Saxon Court was one of the first condo buildings built on the 1400 block of Church Street. The developers repurposed an existing structure for condos and were soon joined by Lofts 14, Lofts 14 Two, Rainbow Lofts, et al. Unfortunately, the new neighbors helped transform that block of Church St into a narrow canyon of condos whose units most likely rarely see the sun. However, it's fair to say that the building was an early contributor to the revitalization of the Logan Circle area, as stated in this 2002 article:

Saxon Court, a unique condominium project at 1440 Church St. NW, includes an industrial-style facade incorporating the existing Church Street garage building, distressed brickwork and walls of glass. Homes here will range from $250,000 to $700,000, with the average two-bedroom home costing between $400,000 and $500,000.

[SNIP]

"In a couple of years, I think the city will look to the P Street area as an example of the perfect restoration project of a neighborhood, with its mix of retail and residential properties creating a true community," Mr. Earle [of PN Hoffman] says. "Our Saxon Court project will create another anchor for the neighborhood on the corner of 14th Street."

As described by another real estate site:

Completed in late 2002, Saxon Court was one of the first conversions of a warehouse into condos on this two-block long street that now houses nothing but upscale condos. Saxon Court is a 46-unit, six-story building with bamboo flooring, granite counters, stainless steel appliances, nine foot ceilings, "industrial" style, stylish furnished roof deck with gas grill, balconies and patios, and underground parking available. Developed by PN Hoffman, located about a 10-minute walk to the Metro. Like many of the old warehouses in the vicinity, this catered to the auto as the "Enby and Saxon service station", which vacated well before the riots of '68 destroyed much of the area.

According to this source, the building was developed by PN Hoffman and SJG Properties at a projected cost of $20MM; it has 85,480 sq ft, 10,000 of that for retail. By my calculation, total sales to-date sum up to $23.95MM, a nice 19.75% return on the investment.

Back to unit #504. I looked at the condo via the link I've provided below. I have to say it's quite spectacular - those folks aren't hurting for money and they've done a very nice job with the unit. But, given that it was a combined unit, I wondered whether it could fetch the list price based on comps in the building. I understand that the renovation performed by the owners would add a certain je ne sais quoi when it comes to truly pinning a value on the property, but I wondered what a comps-based value would be [maybe I could get a job with this TV show].

So here's where the left side of my brain took over. I took the sales of all condos in blocks 0208, 0209, and 0210 [roughly, the area bounded by 14th and 15th St NW on the east and west, and by Q St NW and Rhode Island Ave on the north and south] for the past six months to determine maximum, minimum, and average sales prices per sq ft. I then focused on those units that had 2 beds and 2.5 baths.

The average price / sq ft for all 2 bedroom units was $625.63; those with 2.5 baths sold for $661.58 / sq ft. While the unit's listing states it has 2300 sq ft of space, the District only shows 2167, so I went with the District's data when calculating the comps. Using those figures, unit #504 would be valued at between $1,355,740 and $1,433,634, roughly $150-240K less than they're asking, but a decent bump from the purchase price. It translates to a 4.42-5.89% CAGR for the unit.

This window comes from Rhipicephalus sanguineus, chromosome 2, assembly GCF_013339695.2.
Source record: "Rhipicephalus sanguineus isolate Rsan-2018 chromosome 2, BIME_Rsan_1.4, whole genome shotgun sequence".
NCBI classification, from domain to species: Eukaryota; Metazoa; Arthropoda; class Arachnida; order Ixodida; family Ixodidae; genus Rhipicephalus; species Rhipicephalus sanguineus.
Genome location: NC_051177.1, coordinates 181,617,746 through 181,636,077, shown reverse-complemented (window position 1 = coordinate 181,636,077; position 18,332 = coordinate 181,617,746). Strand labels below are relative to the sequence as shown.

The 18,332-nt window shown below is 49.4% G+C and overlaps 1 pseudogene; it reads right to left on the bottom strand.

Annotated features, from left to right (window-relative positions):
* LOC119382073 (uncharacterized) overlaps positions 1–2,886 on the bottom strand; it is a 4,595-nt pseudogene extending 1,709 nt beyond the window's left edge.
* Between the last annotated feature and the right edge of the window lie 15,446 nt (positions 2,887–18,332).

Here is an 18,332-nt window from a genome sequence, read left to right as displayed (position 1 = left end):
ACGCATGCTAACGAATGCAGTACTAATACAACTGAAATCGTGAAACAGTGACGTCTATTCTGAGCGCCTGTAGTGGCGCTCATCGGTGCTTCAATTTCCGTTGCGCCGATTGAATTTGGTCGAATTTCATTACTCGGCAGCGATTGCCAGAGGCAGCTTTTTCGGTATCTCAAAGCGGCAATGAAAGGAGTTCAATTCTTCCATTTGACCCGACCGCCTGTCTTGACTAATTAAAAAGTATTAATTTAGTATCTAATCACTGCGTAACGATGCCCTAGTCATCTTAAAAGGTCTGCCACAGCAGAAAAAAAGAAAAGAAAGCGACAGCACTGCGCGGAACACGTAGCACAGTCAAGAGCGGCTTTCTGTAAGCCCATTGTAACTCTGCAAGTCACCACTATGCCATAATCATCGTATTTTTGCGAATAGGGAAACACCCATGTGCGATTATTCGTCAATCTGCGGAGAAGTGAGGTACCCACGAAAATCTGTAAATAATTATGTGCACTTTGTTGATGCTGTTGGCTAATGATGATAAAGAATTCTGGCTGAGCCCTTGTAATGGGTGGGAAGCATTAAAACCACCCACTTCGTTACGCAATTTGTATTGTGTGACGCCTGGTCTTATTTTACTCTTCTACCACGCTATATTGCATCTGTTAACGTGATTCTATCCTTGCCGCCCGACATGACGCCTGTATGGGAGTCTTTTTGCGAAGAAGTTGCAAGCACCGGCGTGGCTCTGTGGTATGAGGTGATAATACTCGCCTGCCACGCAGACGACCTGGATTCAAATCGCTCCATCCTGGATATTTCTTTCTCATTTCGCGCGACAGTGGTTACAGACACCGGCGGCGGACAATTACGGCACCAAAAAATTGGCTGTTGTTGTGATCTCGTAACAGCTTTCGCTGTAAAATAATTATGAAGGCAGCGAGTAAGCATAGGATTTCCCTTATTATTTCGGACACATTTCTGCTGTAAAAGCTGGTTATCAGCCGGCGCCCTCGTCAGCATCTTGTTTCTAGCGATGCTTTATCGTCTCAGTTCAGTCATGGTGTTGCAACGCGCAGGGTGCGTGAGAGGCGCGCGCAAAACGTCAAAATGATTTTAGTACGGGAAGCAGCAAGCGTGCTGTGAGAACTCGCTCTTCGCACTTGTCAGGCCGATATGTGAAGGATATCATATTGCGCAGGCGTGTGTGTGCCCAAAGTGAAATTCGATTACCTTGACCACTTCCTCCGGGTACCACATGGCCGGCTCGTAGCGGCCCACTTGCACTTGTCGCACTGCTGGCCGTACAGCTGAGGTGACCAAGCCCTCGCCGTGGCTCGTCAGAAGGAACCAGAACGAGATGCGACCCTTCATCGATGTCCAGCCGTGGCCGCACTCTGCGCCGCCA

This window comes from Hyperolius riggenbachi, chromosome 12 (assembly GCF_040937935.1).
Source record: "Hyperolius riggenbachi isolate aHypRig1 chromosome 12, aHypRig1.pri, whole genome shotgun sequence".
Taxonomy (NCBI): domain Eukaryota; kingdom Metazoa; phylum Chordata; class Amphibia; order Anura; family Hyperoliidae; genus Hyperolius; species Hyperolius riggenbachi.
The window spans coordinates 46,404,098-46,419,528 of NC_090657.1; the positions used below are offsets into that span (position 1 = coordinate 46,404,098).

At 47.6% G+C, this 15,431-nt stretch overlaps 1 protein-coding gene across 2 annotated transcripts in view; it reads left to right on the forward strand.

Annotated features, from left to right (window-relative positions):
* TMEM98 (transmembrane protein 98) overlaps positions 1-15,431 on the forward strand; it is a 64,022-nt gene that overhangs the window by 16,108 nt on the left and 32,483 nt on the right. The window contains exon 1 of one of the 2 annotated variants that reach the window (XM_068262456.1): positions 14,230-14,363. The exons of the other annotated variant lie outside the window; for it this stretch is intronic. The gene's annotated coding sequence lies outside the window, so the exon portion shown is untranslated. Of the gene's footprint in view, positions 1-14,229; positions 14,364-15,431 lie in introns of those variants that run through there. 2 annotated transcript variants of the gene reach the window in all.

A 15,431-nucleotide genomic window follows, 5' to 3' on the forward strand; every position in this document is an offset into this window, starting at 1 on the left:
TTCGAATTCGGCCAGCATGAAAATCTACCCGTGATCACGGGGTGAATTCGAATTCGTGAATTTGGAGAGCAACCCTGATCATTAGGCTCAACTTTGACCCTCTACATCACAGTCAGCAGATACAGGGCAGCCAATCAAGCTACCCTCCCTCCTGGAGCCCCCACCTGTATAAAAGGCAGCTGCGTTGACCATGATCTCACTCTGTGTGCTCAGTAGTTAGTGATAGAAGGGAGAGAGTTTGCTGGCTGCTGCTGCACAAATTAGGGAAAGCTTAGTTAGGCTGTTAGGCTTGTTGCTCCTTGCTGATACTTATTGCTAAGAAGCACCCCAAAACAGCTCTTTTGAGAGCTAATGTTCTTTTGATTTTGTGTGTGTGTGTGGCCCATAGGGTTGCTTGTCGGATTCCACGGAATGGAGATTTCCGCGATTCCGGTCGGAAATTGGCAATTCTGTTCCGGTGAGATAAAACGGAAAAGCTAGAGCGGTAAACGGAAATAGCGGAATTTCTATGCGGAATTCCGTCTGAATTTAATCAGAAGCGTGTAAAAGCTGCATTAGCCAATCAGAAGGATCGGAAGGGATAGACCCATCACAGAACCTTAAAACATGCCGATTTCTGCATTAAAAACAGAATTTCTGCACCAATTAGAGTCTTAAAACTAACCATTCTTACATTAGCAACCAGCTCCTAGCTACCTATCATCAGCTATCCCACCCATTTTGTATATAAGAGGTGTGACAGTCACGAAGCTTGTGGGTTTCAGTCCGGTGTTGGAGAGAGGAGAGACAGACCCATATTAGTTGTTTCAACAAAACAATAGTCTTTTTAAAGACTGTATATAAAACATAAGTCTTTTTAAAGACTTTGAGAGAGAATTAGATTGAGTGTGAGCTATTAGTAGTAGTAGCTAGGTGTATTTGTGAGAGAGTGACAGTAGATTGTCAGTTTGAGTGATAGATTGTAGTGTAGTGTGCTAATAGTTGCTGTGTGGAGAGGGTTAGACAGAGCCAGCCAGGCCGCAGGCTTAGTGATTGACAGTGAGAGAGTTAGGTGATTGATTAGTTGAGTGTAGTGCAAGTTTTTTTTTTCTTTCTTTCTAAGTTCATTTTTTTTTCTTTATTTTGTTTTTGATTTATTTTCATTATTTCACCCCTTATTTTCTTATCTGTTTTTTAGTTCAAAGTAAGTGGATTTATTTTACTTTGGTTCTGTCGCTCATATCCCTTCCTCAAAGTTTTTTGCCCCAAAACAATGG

Yes, I ignored all the granite and the custom cabinetry and all the other extras added during the unit's renovation. But my limited experience as a real estate agent and home buyer/seller shows me that, eventually, it all comes down to price / sq ft. The rest is je ne sais quoi.

Saxon Court 1440 Church St NW, DC, 20005

Sales Through August 2007

The District has recorded 50 sales of Saxon Court's 46 units through the end of August. Two units, #101 and #503, appear to be owned still by the developer; thus, 44 of 46 units have been sold.

The table below details the average price, average price per square foot, average unit size, and the number of sale for each unit size [1 and 2 bedroom units] at Saxon Court.

The distribution of sales prices on a price per square foot basis is depicted in the chart below.

For example, 26 units sold for prices between $401-$500/sq ft.

Rental / Resale Activity

Six units have been resold since 2002. This building's appraisal data is available so I've been able to calculate price per square foot for each sale.

You may recall I began calculating each sale's CAGR to determine its return to the seller. Each sale beat my informal IRR hurdle rate, i.e., the sale has to return better than a one-year T-bill yielding 4.03%. Each resold unit had been purchased no later than mid-2003.

Of course, the CAGR omits all transaction and carrying cost considerations.

As of October 7, I cannot find any units advertised for rent. Three are listed for sale:

  • MLS DC6536200: Unit #504, listed for $1,595,000. A 2/2.5, advertised as 2300 sq ft although the District's appraisal data states 2167 sq ft. Using the District's data, the list price is $736.04 / sq ft. According to the District, it was purchased in March 2003 for $1,140,456.
  • MLS DC6555662: Unit #603, listed for $995,000. It has 2/2 and 1441 sq ft per the District. Using the District's data, the list price is $690.49 / sq ft. According to the District, it was purchased in June 2005 for $951,000. At this price, the seller will be taking a loss on the sale after an assumed 6% real estate commission is paid.
  • MLS DC6556556: Unit #604, listed for $889,000. It has 2/2 and 1476 sq ft per the District. Using the District's data, the list price is $602.30 / sq ft. According to the District, it was purchased in January 2003 for $619,930.

Friday, October 05, 2007

Stuff is worth what it’s worth

I received a friendly email almost two weeks ago from a fellow who referred me to this interesting article in the NY Times.

“Economists tend to think people are crazy because they won’t sell their houses for less than they paid for them — and people think economists are crazy for thinking things exactly like that,” said Professor Christopher Mayer, director of the Paul Milstein Center for Real Estate at Columbia Business School and an authority on real estate economics.